[Analysis] Will passage of anti-terror bill turn the NIS into a monster?

Posted on : 2016-03-03 17:34 KST Modified on : 2016-03-03 17:34 KST
Opposition parties had resisted giving more power to the NIS due to its history of political meddling and human rights abuses
Minjoo Party of Korea floor leader Lee Jong-geol holds back tears as he speaks last in the opposition’s filibuster that attempted to block the passage of the anti-terror bill
Minjoo Party of Korea floor leader Lee Jong-geol holds back tears as he speaks last in the opposition’s filibuster that attempted to block the passage of the anti-terror bill

Despite a filibuster by opposition parties that lasted for nine days, the government and the ruling Saenuri Party (NFP) refused to budge an inch.

The bill for the Anti-Terror Act for Protection of the People and Public Safety - which strengthens the authority of the National Intelligence Service (NIS) to an unprecedented degree by enabling it to collect information, question, and track suspected terrorists - survived a record-setting 190-hour-long filibuster to receive the approval of the National Assembly. This is only increasing concerns that South Korea is witnessing the transformation of its spy agency into a monster.

After the opposition parties‘ filibuster concluded with a speech by Lee Jong-geol, floor leader of the Minjoo Party of Korea, the main session of the National Assembly passed the anti-terror bill, with only lawmakers from the Saenuri Party in attendance. All of the opposition parties that had taken part in the filibuster against passing the law - the Minjoo Party of Korea, the People’s Party and the Justice Party - boycotted the session in which the bill was passed.

While legislation for the anti-terror act, spearheaded by the NIS, was first prepared in Nov. 2001, during the presidency of Kim Dae-jung (1998-2003), it failed to clear the hurdle of the National Assembly amid various controversies. But now, 14 years and four months later, it has become law.

The primary components of the new law are to set up an anti-terror center under the Office of the Prime Minister, which will coordinate and carry out anti-terror activities, and to enable the NIS to collect financial information, personal information (including sensitive information about ideology, beliefs and health), phone records and location information for individuals suspected of terrorism. It also gives the NIS the authority to question and to track down such individuals.

This makes it possible for the NIS to directly exercise powers that have been the prerogative of the investigative authorities (that is, the police and the prosecutors), after following legal protocols, including submitting a written request to the court for a warrant.

Opposition parties and activist groups have also taken issue with the act’s definition of suspected terrorists, which they argue could be exploited arbitrarily to shut down criticism of the government. Suspected terrorists, the act says, are “members of terrorist groups or individuals who have or who can reasonably be suspected of having promoted terrorist groups, raised money for or donated to terrorist causes or otherwise prepared for, plotted, promoted, or agitated for acts of terrorism.”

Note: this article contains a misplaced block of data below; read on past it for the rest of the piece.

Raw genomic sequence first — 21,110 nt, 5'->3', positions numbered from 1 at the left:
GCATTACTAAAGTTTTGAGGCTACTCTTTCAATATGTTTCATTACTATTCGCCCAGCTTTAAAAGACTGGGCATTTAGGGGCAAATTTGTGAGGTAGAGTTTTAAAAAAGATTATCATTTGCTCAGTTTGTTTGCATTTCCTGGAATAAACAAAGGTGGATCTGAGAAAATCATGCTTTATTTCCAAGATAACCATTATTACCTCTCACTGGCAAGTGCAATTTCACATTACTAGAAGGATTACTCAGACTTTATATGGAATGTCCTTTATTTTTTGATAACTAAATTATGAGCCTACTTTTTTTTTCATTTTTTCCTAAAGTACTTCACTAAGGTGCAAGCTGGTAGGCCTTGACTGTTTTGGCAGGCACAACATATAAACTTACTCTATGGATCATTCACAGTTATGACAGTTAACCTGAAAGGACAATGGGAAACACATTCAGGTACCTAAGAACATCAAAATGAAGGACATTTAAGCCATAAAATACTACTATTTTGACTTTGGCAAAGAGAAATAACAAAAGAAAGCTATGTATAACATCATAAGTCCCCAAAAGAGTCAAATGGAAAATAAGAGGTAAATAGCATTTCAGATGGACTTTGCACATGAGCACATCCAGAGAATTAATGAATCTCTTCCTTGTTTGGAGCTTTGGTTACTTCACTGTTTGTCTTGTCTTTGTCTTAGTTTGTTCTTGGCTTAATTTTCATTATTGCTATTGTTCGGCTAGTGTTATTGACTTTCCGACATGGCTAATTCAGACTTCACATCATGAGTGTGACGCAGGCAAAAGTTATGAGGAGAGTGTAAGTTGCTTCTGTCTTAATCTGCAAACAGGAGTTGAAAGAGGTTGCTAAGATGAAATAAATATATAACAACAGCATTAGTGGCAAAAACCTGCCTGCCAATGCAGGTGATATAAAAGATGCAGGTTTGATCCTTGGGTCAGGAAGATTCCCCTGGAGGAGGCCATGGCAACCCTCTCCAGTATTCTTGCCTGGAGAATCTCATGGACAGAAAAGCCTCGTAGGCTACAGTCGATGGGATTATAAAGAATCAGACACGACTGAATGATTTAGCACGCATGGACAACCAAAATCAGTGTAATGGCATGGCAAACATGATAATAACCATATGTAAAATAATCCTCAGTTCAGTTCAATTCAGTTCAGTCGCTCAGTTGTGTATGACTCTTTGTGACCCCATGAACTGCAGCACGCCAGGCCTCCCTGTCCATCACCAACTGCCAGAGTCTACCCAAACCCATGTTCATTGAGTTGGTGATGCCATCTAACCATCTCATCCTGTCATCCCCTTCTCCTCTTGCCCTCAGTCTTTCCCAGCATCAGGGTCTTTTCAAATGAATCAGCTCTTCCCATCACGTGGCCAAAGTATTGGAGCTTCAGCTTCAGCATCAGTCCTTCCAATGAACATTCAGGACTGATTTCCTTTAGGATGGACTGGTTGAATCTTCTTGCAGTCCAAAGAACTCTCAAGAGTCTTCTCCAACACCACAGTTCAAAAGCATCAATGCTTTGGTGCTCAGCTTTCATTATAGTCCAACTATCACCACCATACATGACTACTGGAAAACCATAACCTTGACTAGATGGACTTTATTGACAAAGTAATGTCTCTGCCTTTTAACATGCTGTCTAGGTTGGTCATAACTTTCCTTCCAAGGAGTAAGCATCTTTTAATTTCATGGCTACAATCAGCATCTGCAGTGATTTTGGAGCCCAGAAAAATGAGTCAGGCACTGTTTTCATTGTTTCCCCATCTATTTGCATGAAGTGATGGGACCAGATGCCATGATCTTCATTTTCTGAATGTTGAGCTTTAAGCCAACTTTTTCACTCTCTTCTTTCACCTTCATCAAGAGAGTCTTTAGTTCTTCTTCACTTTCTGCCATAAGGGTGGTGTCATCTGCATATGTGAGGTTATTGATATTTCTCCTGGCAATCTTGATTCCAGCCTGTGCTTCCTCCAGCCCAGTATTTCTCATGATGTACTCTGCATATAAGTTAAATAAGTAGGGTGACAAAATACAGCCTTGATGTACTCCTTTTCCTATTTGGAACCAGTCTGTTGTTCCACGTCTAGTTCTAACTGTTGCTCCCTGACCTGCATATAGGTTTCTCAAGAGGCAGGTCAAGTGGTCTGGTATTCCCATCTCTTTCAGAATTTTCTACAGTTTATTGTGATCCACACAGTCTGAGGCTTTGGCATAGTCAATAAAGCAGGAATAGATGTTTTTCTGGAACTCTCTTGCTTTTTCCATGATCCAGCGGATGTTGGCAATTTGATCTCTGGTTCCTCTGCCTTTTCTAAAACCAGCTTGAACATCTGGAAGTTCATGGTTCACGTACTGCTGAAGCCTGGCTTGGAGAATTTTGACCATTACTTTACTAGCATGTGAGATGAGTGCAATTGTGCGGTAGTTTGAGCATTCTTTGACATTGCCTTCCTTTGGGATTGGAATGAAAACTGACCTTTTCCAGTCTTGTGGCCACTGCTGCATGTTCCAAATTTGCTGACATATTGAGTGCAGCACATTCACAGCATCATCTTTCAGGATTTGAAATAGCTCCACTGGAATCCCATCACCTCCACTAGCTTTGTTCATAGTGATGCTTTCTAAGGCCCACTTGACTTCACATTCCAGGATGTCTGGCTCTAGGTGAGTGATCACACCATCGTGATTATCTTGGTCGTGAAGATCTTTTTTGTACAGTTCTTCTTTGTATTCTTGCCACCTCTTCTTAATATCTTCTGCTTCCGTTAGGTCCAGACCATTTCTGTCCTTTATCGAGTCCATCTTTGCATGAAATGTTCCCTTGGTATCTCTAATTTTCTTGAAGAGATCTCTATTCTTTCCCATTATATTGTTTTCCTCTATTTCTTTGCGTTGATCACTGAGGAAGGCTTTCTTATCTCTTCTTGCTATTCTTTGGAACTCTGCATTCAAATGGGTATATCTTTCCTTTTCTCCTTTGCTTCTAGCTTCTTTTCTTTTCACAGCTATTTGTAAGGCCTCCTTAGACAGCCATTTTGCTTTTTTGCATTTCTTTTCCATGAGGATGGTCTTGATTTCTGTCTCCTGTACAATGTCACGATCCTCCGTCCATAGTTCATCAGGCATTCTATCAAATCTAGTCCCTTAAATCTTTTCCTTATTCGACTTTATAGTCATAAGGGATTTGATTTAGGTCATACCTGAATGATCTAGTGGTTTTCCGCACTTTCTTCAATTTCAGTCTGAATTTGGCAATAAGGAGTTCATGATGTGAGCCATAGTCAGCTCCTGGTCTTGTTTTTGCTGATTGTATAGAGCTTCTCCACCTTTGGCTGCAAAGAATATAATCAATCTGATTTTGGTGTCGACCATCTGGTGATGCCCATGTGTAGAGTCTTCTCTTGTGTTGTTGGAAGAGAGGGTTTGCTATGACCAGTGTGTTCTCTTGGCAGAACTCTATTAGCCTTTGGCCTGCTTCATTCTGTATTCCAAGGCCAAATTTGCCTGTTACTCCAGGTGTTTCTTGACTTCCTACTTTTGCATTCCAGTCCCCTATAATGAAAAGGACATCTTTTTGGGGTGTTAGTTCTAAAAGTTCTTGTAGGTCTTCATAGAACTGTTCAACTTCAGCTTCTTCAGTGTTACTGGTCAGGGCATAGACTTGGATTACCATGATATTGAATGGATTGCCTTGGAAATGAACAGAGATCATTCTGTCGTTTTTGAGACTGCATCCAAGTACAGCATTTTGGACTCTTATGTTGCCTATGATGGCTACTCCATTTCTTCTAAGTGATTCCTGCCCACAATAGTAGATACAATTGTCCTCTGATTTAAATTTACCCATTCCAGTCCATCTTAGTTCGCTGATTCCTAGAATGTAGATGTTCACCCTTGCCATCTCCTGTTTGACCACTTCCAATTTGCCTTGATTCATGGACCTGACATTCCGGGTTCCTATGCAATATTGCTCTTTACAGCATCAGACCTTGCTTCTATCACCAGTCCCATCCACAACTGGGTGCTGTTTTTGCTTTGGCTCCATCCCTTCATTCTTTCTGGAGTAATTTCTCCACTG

While the act provides the NIS with awesome powers that have led some to call it a leviathan, the only measure it takes to check and limit civil rights infringements is adding a civil rights protection officer to the National Terror Countermeasures Council, which is chaired by the Prime Minister.

Given the NIS’s sordid history of meddling in politics and violating civil rights - including the online comment scandal during the 2012 presidential election campaign, the unauthorized release of the transcript of the inter-Korean summit, the fabrication of evidence during the espionage trial of Seoul public servant and North Korean refugee Yoo Woo-sung and the mobile phone hacking scandal - the addition of a single protection officer is unlikely to assuage public worries.

In order to pass the anti-terror bill, President Park Geun-hye, the Saenuri Party and the NIS have marshaled every related incident as evidence for the need of this legislation, including last year‘s knife attack on US Ambassador to South Korea Mark Lippert and the terrorist attack in Paris. And then last month, after North Korea tested a nuclear weapon and launched a long-range missile in short order, these groups doubled down on the sense of crisis and pushed ahead with the legislation.

Even National Assembly Speaker Chung Ui-hwa, who had refused to use his authority as speaker to bring economic bills to the floor, was forced under pressure by conservatives to creatively interpret the situation as “a national emergency,” bringing the anti-terror bill to the floor for a vote on Feb. 23.

On Wednesday, the ruling and opposition parties passed the North Korean Human Rights Act, along with a revision to the Public Official Election Act, which outlines the election districts that will be used in the upcoming parliamentary elections, scheduled for Apr. 13. Now that the districts have been determined, the various parties are moving into full election mode, hurrying to nominate candidates for the elections.

By Hwang Jun-beom, staff reporter

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